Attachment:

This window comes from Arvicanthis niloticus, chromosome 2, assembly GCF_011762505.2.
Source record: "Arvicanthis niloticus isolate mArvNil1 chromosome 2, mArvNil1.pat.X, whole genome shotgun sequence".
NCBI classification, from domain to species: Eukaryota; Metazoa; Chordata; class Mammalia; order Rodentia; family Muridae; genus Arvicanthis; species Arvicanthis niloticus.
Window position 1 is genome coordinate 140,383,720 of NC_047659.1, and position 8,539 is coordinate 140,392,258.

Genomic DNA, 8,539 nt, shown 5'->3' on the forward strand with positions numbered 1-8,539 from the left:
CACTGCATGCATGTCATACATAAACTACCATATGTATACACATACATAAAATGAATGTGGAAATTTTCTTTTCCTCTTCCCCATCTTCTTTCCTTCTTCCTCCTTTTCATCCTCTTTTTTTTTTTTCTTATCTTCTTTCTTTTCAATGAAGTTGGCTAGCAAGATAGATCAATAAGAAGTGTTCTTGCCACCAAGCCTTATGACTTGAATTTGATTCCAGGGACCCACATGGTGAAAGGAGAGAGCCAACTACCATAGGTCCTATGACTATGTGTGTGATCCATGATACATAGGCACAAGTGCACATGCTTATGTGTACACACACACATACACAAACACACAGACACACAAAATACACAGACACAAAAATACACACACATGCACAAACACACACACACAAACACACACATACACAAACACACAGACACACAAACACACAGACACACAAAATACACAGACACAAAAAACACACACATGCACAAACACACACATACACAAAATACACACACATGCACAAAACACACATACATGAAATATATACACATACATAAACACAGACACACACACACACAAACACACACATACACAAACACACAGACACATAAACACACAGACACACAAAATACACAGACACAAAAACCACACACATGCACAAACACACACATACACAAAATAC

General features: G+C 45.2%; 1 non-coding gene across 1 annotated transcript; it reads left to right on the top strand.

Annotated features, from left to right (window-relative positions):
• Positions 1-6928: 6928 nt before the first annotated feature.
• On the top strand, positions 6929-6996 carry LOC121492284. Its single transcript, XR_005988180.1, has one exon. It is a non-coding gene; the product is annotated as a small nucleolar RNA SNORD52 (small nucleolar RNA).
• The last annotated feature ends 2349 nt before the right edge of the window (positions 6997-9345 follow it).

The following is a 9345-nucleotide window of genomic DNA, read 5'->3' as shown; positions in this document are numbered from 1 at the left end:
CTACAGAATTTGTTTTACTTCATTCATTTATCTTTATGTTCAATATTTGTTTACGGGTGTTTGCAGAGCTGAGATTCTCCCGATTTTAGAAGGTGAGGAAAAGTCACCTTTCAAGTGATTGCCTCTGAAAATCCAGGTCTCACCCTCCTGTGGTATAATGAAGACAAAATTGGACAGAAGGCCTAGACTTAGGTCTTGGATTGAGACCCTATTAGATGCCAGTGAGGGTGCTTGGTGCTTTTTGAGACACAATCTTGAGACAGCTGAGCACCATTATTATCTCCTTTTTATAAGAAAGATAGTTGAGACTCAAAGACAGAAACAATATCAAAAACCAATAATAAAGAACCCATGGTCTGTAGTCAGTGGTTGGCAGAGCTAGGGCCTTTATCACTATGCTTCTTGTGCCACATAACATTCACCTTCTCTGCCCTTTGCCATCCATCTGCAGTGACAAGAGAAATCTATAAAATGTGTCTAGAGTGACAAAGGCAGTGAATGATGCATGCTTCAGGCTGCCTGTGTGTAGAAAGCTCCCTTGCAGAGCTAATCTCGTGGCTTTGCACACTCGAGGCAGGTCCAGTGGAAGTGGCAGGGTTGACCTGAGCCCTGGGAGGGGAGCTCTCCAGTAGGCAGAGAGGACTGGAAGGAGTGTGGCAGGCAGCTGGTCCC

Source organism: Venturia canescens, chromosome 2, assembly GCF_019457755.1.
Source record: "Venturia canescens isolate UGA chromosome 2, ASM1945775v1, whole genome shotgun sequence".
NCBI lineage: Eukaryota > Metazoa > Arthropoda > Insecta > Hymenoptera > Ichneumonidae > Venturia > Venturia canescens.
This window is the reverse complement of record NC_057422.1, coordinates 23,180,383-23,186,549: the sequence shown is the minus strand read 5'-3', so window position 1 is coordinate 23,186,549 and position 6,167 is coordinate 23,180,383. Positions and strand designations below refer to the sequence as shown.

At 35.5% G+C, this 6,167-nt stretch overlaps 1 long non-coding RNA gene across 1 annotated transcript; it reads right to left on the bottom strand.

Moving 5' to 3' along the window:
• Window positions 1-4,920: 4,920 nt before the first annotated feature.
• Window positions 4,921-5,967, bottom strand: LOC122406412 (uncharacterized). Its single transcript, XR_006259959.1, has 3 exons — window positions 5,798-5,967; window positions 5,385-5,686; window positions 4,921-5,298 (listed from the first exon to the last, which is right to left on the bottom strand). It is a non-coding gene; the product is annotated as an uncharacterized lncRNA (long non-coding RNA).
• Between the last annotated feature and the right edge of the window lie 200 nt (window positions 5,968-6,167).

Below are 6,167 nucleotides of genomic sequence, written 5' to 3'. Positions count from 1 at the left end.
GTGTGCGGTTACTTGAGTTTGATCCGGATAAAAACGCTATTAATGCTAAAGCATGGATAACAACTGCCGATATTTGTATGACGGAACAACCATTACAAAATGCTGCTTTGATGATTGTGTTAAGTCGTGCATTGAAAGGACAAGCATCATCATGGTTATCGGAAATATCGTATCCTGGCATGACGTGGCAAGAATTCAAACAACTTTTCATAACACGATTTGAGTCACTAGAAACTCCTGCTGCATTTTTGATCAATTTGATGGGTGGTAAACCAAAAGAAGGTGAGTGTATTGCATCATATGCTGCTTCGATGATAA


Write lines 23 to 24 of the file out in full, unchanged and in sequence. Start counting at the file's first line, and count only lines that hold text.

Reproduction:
Below are 6,167 nucleotides of genomic sequence, written 5' to 3'. Positions count from 1 at the left end.
GTGTGCGGTTACTTGAGTTTGATCCGGATAAAAACGCTATTAATGCTAAAGCATGGATAACAACTGCCGATATTTGTATGACGGAACAACCATTACAAAATGCTGCTTTGATGATTGTGTTAAGTCGTGCATTGAAAGGACAAGCATCATCATGGTTATCGGAAATATCGTATCCTGGCATGACGTGGCAAGAATTCAAACAACTTTTCATAACACGATTTGAGTCACTAGAAACTCCTGCTGCATTTTTGATCAATTTGATGGGTGGTAAACCAAAAGAAGGTGAGTGTATTGCATCATATGCTGCTTCGATGATAA